Neutrinos are perhaps the most elusive particles in our universe and yet we are surrounded and perpetually bombarded by them. Since from their start, to study the properties of neutrinos was one of the major research interests within the Gran Sasso National Laboratories. The measurement of the particular characteristics of neutrino propagation (neutrino oscillations), the study of the information that neutrinos bring to us from celestial objects near and far (neutrino astronomy) and the determination of the intrinsic characteristics of this particle (Double Beta Decay and Majorana neutrino) are since many years fundamental pieces of the prolific scientific activity in the underground laboratories.
Among all fields of astronomy, the one that studies neutrinos has unique and amazing characteristics. In fact, their enormously penetrating power allows exploring the core of the Sun, where nuclear reactions provide the solar energy that we observe in the form of light.
At the Gran Sasso National Laboratories some of the pioneering experiments in this field have been done. The experiment GALLEX (1991-1997) was one of the first in the world in the field of neutrino astronomy measuring the total flux of low energy solar neutrinos.
In recent years the Gran Sasso National Laboratories maintained their leadership in this field. The experiment Borexino published in 2014 the first direct measurement of the low-energy neutrinos generated by proton fusion reactions in the nucleus of the Sun. These neutrinos make up for the biggest part of neutrinos produced in the Sun and are directly linked to its radiation energy. The Sun is of special importance in astronomy, being the closest star and providing the ideal test bench on which to check the validity of our theories. Neutrino telescopes (as for instance the Large Volume Detector (LVD) and Borexino), are able to observe the final moments in the life of the biggest stars of our galaxy, when they collapse under their own weight, producing compact stellar objects (e.g. neutron stars, black holes or perhaps even a quark star), giving rise to supernovae by gravitational collapse.
In fact, it is the neutrinos to allow the star releasing the huge amount of excess energy, equal to 10-20% of its total mass. A unique feature of the telescopes hosted at the Gran Sasso National Laboratories is their ability to measure all neutrino flavors. This is due to the fact that the different flavors of emitted neutrinos undergo characteristic reactions with the nuclei composing these telescopes.
The quantitative observation of the neutrino has provided for now the only experimental evidence of the existence of physics beyond the standard model of elementary particles. The discovery of neutrino oscillations, which was observed among others by the MACRO experiment, GALLEX, GNO, OPERA, Icarus and Borexino, all placed in the Gran Sasso National Laboratories, has opened the way towards precision measurements on the nature and the behavior of this elusive particle.
The study of the intrinsic properties of neutrinos is of primary interest for elementary particle physics. One of the most interesting results of the last decade has been the evidence, by means of the detection of the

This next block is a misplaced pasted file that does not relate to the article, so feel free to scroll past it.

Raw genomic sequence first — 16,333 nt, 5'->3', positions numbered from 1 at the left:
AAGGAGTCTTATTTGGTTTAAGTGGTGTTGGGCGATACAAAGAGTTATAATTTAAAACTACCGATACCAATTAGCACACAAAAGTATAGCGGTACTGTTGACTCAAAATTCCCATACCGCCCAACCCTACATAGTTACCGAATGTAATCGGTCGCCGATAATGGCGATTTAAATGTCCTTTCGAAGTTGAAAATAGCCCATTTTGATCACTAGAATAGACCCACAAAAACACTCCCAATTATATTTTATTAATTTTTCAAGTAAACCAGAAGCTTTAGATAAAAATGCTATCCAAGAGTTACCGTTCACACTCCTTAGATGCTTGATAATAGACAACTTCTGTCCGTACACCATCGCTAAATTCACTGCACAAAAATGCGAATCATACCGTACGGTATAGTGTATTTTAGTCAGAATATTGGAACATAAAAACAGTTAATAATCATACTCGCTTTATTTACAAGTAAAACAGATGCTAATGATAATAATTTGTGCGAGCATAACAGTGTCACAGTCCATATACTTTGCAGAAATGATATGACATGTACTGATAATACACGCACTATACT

neutrino oscillation phenomenon, of non zero mass (even if very small). With neutrino oscillation is described the neutrino characteristic of changing, while it travels in space, its capability to interact only with one of the three particles called leptons (electron, muon or tau). In other words, a neutrino produced for example in the sun, that can only interact with electrons, once it reaches the earth may have changed condition (a property called lepton flavor) and can completely ignore the electrons interacting only with muons or taus. In order to understand exactly and completely the oscillation mechanism for what a neutrino type transforms into another, it has been crucial to use different sources of neutrinos such as the sun, the stars, or particle accelerators and reactors (the so called artificial sources).
To complete the neutrino picture the crucial missing information can be provided by the observation of a process called neutrinoless Double Beta Decay (searched by the GERDA, CUORE and Lucifer experiments). This observation will not only confirm the theory originally developed by Ettore Majorna but will completely change our description of elementary particles. The neutrino will be confirmed to be its own antiparticle and some crucial aspects of the universe evolution can be clarified.
Neutrino physics is therefore a benchmark for new theory in elementary particles and for the understanding of the Universe evolution, a window on the knowledge of the infinitely small and on the infinitely large. Due to the elusiveness of the neutrinos, or their unwillingness to interact with matter, the study of their properties requires the use of extremely large detectors placed in environments with very low natural radioactivity, and shielded from the cosmic radiation, therefore in underground laboratories.